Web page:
There is not much to choose between a Merge semi join and a Hash semi join here, so you could experiment with an OPTION (HASH JOIN) hint to see if that performs better in practice. The Merge semi join here is (unavoidably) of the Many-to-Many type. Once the unique OrderIDs have been found by that query, the rest of the logic (if necessary, given the zero row count!) is something like:
SELECT o.OrderID FROM #Orders AS o WHERE EXISTS ( SELECT 1 FROM dbo.MoxyPreAllocation AS mpa JOIN dbo.MoxyPortfolio AS mp ON mp.PortID = mpa.PortID WHERE mpa.OrderID = o.OrderID AND mp.DataSourceID = 39 );
The execution plan is:
It is a one-to-many merge join of Portfolio and Preallocation, driven by a Hash semi join from our temporary table. The plan may be different on the real system of course, given your indexes and statistics, but the point is it ought to be pretty optimal because we are now providing the optimizer with the best information possible.
Response to comments
I am still trying to understand the significant amount of rows from the MERGE operator. Unless it's a result of a Cartesian product from the two inputs then finally the WHERE predicate is applied to filter out the unmatched rows leaving the 4 million row count.
Look at the scans and joins in the section of the plan that feeds the merge join:
The 8,670 rows from the Orders table are unique with respect to the OrderID column, but then they are joined with the Preallocation table and Portfolio tables, resulting in 41,380 rows. Imagine one row from Orders with order id #12345 matching three entries in the Preallocation table – now we have three rows, each with order id #12345. Each row will match with rows from the Fill table in the Merge join, resulting in the explosion of row count seen in the plan.
The updated version of the code uses SQL-92 syntax whereby I included the filter within the join (ON clause), thereby, controlling the order of join processing. Was this the reason why the new execution plan no longer contained the 4 million rows?
The optimizer does not care very much about the written form of the query. Remember a SQL query is a declarative statement; it describes the results you want, not how to get them.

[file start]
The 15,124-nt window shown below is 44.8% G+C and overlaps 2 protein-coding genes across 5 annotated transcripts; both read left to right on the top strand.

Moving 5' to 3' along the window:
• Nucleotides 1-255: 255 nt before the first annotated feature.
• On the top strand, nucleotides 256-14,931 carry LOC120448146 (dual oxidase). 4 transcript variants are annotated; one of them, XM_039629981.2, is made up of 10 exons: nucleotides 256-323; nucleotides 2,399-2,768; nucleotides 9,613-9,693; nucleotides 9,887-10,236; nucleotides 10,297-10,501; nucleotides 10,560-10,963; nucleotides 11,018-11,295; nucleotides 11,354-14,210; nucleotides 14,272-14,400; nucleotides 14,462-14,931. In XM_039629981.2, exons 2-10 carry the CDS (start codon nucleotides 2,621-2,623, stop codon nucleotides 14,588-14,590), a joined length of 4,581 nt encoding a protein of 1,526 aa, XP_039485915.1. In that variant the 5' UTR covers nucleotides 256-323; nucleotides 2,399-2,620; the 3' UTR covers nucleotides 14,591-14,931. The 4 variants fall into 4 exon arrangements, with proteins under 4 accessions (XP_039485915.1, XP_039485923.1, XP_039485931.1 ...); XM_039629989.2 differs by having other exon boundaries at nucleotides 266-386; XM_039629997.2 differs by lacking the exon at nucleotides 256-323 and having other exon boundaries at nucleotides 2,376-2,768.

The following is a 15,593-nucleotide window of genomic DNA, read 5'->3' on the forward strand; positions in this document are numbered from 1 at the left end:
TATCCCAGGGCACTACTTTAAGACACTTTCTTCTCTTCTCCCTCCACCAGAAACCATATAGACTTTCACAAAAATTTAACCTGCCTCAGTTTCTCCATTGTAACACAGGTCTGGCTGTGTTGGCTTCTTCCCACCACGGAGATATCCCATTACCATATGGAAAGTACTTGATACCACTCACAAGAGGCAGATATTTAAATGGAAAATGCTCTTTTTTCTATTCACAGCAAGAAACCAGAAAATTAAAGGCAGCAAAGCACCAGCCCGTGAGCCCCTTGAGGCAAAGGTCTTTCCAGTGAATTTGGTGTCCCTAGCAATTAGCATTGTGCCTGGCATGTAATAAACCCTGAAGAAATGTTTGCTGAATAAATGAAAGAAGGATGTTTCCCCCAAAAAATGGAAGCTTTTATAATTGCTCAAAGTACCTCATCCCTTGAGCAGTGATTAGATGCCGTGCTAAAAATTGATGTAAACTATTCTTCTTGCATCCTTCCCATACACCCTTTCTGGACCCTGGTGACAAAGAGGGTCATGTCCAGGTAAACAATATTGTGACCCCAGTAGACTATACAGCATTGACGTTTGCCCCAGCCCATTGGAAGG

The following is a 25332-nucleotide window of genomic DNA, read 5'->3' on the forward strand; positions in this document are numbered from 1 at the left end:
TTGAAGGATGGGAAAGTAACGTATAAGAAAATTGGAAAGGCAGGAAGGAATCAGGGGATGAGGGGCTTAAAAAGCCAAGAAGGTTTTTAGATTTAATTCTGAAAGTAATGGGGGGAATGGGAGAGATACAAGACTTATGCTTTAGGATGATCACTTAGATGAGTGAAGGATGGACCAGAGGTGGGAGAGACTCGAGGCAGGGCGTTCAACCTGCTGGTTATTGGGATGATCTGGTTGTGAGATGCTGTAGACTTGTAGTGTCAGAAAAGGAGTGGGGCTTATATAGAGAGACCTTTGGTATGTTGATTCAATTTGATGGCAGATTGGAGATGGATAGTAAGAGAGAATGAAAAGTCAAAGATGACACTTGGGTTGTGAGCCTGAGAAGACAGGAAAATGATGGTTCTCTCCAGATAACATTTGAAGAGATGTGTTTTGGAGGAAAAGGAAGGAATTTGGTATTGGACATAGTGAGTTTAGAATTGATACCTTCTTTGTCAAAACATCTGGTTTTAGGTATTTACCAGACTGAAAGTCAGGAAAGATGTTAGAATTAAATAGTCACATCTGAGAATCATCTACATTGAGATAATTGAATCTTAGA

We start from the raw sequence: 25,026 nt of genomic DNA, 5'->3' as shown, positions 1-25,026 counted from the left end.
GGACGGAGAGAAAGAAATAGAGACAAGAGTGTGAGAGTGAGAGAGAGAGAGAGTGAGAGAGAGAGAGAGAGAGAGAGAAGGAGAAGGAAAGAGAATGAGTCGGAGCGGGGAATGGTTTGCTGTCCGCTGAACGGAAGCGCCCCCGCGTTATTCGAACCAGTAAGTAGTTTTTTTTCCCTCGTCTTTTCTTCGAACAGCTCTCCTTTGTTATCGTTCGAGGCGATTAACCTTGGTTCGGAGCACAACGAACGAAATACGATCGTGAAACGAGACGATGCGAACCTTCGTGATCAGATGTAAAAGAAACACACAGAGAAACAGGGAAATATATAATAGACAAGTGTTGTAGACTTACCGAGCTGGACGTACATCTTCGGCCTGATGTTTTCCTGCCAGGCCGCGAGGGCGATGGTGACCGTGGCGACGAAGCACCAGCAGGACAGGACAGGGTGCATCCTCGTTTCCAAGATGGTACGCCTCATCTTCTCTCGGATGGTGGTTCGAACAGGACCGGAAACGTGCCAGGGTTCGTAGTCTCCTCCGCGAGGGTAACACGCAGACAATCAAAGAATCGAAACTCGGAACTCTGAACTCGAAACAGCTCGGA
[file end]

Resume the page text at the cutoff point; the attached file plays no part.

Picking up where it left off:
It is my understanding, and please correct me if I am mistaken, that during the query processing phase the FROM clause is applied first, then it performs a cross join, finally the WHERE filtered is applied. Since I converted to TSQL-92 syntax, the query processing phase occurred as such: FROM phase, then the cross join, then the ON clause is applied, then the WHERE filter. Following this logic I can understand why the second execution plan did not display the MERGE operator processing 4 million rows.
This is an accurate description of the logical processing of a SQL query, but the physical execution order will generally be different. The query writer describes the logic of the query using SQL syntax, it is up to the optimizer to find a good physical execution strategy – one that returns the same results as the logical specification, but hopefully much more efficiently. If a CROSS JOIN were being performed here, the row count would be 41,105 x 19,344 = 795,135,120 rows – quite a bit more than the 4,513,373 seen 🙂
Regarding the Actual versus Estimated row count as displayed via the MERGE tool tip. Since a work table is being created, in TEMPDB, wouldn't this temporary table contain statistics as for any user defined Temporary table (#table)?
The worktable for the many-to-many merge is a special internal structure, it is not a temporary table like the #Orders table above, so it does not have statistics. It only contains duplicates for the particular key being joined at any one time – it is truncated when the key changes.
Anyway, here is a link for a article when I spoke more about merge-join
I hope it helps.